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Resilience of a Precise Motor Behavior


Torok, Zsofia Erzsebet (2023) Resilience of a Precise Motor Behavior. Dissertation (Ph.D.), California Institute of Technology. doi:10.7907/2ff5-e145.


Motor memory retention is an essential part of survival and reproduction of most species. However, these behaviors are variable and hard to measure. The zebra finch provides a great model organism to study motor behavior on a fine scale and ask fundamentally important questions. Zebra finch males learn their song from their father and once learnt this song remains unchanged for the remainder of the animals’ life. This highly stereotypic and precise motor function engages a handful of motor nuclei organized in a spatially spread out manner that allows for precise targeting of each key circuit participant for the production of the behavior. In my studies, I focus on better understanding the role of excitatory and inhibitory neurons in the pre-motor nucleus of the song production system. The goal was to perturb the precision of behavioral execution by collapsing the neuronal circuit responsible for sequential activity. Then, to study if the behavior could re-establish in an adult less plastic state of neuronal organization. After I have shown that motor function recovers to produce the same song post disruption, I investigated the large and small scale changes in neuronal activity and transcriptomics accompanying this degradation and recovery trajectory. I have learned that loss of inhibition leads to hyperactivation which eventually leads to a circuit level homeostatic compensation to shut down the pathological activity level. In addition, the upregulation of MHC1 receptors and microglia points to a homeostatic mechanism for synaptic reorganization and re-establishment. Now that we have the means to execute precise cell-type specific manipulations that are reversible and that we understand the underlying phenomenology of perturbation and recovery, we can ask many questions about the architecture of a highly resilient motor pathway. This could shine light on specific electrophysiological and molecular candidates to study for brain damage repair and neurodegenerative research.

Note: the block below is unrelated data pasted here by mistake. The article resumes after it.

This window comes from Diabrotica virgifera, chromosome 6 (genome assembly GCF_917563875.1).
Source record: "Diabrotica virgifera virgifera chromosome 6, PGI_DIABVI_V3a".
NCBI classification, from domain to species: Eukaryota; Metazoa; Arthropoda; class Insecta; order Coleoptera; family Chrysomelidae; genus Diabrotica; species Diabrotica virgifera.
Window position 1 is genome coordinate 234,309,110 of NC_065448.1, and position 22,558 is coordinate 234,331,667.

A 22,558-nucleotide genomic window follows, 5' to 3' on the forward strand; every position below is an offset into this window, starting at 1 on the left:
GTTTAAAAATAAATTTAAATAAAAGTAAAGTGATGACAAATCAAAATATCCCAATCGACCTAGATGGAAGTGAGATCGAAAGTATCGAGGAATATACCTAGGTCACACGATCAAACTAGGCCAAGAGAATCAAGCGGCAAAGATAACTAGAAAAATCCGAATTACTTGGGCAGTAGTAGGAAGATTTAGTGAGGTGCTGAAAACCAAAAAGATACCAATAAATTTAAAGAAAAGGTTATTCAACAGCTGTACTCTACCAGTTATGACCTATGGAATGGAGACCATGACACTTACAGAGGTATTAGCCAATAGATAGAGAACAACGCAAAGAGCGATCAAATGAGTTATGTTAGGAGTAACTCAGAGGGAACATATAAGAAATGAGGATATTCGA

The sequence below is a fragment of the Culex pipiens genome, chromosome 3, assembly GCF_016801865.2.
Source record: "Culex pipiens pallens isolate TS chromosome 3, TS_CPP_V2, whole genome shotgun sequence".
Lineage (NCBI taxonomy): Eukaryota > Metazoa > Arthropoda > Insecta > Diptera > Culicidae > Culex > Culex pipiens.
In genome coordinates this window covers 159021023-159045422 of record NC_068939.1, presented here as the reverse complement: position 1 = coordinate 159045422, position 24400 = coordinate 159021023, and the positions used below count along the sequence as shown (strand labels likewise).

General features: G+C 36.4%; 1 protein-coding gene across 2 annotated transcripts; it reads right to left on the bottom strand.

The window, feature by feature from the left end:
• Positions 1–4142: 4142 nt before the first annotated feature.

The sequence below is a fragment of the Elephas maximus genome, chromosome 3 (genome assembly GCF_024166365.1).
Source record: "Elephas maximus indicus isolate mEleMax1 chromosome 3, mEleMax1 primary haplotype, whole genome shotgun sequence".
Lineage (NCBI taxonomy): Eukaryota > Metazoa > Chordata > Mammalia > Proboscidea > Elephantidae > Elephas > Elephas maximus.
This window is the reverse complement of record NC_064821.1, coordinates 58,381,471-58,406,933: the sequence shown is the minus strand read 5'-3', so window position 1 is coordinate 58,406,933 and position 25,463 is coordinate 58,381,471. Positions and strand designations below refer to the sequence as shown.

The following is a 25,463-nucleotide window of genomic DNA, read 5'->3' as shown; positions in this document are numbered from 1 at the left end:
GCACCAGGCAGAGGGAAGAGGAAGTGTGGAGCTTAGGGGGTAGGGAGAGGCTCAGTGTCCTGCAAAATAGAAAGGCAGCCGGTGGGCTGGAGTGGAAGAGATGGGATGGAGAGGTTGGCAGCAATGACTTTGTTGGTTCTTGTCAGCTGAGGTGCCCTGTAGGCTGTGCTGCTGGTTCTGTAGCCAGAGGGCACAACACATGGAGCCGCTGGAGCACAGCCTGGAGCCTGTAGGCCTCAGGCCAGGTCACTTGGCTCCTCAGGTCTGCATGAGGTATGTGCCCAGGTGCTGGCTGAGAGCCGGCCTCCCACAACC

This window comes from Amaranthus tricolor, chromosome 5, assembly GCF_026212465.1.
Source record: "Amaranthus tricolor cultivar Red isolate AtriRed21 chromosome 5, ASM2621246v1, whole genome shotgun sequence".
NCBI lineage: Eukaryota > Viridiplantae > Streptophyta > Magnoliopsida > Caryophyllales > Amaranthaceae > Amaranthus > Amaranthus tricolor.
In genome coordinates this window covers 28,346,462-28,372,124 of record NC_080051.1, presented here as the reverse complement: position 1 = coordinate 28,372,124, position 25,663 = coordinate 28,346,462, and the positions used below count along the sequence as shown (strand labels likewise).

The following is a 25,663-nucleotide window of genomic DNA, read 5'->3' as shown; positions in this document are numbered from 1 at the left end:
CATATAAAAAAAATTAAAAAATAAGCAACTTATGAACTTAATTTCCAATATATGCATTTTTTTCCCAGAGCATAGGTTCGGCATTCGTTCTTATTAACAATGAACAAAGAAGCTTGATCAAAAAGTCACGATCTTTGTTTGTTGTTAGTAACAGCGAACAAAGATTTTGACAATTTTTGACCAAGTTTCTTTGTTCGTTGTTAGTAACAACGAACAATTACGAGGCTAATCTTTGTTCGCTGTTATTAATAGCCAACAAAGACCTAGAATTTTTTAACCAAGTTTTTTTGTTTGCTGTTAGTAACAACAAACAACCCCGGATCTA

Item Type:Thesis (Dissertation (Ph.D.))
Subject Keywords:resilience, neuronal plasticity, motor circuit, neuroscience
Degree Grantor:California Institute of Technology
Division:Biology and Biological Engineering
Major Option:Neurobiology
Thesis Availability:Public (worldwide access)
Research Advisor(s):
  • Lois, Carlos
Thesis Committee:
  • Bronner, Marianne E. (chair)
  • Pachter, Lior S.
  • Siapas, Athanassios G.
  • Lois, Carlos
Defense Date:25 October 2022
Record Number:CaltechTHESIS:10122022-003401041
Persistent URL:
Related URLs:
URLURL TypeDescription publication detailed in Ch. 2 & 4 and added as Appendix C publication added as Appendix D
Torok, Zsofia ErzsebetORCID: 0000-0001-6298-9940
Default Usage Policy:No commercial reproduction, distribution, display or performance rights in this work are provided.
ID Code:15040
Deposited By: Zsofia Torok
Deposited On:27 Oct 2022 19:00
Last Modified:26 Apr 2023 17:03

Thesis Files

[img] PDF (Full thesis) - Final Version
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[img] PDF (bioarchive pdf of Appendix D that was added onto main word document) - Supplemental Material
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